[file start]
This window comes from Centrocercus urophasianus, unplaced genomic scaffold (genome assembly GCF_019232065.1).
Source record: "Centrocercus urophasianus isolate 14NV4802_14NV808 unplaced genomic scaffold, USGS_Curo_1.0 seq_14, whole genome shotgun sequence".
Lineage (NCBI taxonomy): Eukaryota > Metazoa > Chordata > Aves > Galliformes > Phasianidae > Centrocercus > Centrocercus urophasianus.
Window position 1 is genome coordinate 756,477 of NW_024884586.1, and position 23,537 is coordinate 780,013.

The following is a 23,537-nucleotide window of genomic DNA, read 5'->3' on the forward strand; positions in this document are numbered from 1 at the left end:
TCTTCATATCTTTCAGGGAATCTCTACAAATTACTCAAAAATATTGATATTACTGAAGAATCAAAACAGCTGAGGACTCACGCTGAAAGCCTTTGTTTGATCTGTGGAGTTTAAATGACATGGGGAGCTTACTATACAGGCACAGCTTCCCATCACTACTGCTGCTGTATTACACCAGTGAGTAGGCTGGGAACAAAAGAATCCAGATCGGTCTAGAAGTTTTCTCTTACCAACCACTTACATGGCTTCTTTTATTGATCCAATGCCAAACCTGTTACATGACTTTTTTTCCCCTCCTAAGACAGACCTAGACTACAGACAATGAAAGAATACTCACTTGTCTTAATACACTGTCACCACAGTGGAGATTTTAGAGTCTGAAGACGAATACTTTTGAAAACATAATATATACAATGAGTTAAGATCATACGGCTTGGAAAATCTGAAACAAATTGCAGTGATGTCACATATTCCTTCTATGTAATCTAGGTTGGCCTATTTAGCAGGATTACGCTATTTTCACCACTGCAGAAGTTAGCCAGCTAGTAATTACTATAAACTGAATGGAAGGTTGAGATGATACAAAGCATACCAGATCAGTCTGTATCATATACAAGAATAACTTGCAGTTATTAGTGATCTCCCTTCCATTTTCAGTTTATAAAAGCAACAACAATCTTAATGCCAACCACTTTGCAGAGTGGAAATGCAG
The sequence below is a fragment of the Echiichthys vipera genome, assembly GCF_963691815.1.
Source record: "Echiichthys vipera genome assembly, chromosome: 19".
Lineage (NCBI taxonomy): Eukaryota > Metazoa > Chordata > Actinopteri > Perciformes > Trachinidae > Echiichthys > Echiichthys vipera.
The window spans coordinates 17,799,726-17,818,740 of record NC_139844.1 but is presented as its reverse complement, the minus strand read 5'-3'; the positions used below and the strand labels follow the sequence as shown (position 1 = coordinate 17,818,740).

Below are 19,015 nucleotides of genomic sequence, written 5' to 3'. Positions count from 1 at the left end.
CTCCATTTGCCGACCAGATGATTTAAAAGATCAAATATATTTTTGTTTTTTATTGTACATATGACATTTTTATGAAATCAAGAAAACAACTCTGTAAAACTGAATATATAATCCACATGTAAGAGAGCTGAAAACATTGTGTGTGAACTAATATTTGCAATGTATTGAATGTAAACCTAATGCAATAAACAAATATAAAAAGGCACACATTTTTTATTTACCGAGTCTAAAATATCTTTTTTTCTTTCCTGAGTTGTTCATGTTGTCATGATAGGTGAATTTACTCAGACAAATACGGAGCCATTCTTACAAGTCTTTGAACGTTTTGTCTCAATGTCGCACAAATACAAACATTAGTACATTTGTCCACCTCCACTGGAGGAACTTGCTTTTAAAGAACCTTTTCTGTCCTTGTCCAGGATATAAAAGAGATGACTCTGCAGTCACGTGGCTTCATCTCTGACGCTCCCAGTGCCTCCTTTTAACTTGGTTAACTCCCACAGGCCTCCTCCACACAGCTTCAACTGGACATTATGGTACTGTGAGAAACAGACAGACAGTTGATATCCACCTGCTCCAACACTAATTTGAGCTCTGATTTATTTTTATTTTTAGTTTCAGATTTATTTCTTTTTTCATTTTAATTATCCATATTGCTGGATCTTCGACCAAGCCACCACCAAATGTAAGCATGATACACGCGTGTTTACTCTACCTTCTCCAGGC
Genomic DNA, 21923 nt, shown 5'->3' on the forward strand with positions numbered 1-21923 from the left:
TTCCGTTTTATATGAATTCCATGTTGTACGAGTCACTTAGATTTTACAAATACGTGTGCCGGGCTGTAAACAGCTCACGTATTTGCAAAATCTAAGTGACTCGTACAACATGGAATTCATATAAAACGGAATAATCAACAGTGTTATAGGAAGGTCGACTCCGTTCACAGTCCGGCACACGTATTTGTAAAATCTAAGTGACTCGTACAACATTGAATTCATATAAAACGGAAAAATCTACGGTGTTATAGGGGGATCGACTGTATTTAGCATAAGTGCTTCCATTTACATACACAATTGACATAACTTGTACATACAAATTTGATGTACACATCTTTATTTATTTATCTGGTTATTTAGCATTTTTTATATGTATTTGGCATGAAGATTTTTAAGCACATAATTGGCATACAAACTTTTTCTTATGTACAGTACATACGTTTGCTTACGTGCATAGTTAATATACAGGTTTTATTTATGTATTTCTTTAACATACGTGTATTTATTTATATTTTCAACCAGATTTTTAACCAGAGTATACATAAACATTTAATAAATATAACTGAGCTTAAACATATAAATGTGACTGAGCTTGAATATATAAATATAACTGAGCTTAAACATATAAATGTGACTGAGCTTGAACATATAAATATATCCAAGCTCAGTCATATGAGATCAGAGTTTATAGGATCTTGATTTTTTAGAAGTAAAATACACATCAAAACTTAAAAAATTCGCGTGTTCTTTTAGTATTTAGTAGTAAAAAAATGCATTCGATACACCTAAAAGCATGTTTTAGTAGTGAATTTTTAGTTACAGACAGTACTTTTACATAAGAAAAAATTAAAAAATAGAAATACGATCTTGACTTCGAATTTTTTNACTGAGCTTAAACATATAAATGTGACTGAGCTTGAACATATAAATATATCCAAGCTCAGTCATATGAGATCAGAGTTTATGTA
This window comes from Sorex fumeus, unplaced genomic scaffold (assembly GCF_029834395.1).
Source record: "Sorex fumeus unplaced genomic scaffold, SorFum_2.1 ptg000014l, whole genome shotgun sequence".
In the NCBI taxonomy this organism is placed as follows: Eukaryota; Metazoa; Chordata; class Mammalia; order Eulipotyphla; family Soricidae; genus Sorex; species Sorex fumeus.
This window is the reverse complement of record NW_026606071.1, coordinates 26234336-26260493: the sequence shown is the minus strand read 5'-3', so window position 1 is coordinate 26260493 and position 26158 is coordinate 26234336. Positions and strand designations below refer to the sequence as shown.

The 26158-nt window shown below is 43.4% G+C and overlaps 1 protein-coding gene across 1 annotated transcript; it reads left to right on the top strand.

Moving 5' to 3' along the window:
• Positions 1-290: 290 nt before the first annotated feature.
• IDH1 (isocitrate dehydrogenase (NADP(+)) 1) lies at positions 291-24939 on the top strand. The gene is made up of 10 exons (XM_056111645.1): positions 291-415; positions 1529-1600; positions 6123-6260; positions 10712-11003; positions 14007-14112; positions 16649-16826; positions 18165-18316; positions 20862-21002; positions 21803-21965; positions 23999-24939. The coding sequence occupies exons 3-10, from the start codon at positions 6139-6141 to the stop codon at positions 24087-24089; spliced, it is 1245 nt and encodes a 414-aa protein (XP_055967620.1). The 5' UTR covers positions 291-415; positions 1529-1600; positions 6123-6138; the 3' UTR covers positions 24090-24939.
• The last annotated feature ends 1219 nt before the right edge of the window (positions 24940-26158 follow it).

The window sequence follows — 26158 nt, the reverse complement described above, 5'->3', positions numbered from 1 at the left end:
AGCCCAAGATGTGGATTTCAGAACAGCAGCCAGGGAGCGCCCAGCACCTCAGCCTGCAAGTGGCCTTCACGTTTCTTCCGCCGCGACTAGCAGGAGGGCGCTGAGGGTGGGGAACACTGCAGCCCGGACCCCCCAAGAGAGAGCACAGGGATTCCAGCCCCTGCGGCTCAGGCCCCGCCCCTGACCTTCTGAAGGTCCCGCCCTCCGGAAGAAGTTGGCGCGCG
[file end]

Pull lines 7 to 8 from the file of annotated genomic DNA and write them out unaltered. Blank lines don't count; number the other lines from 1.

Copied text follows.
The sequence below is a fragment of the Echiichthys vipera genome, assembly GCF_963691815.1.
Source record: "Echiichthys vipera genome assembly, chromosome: 19".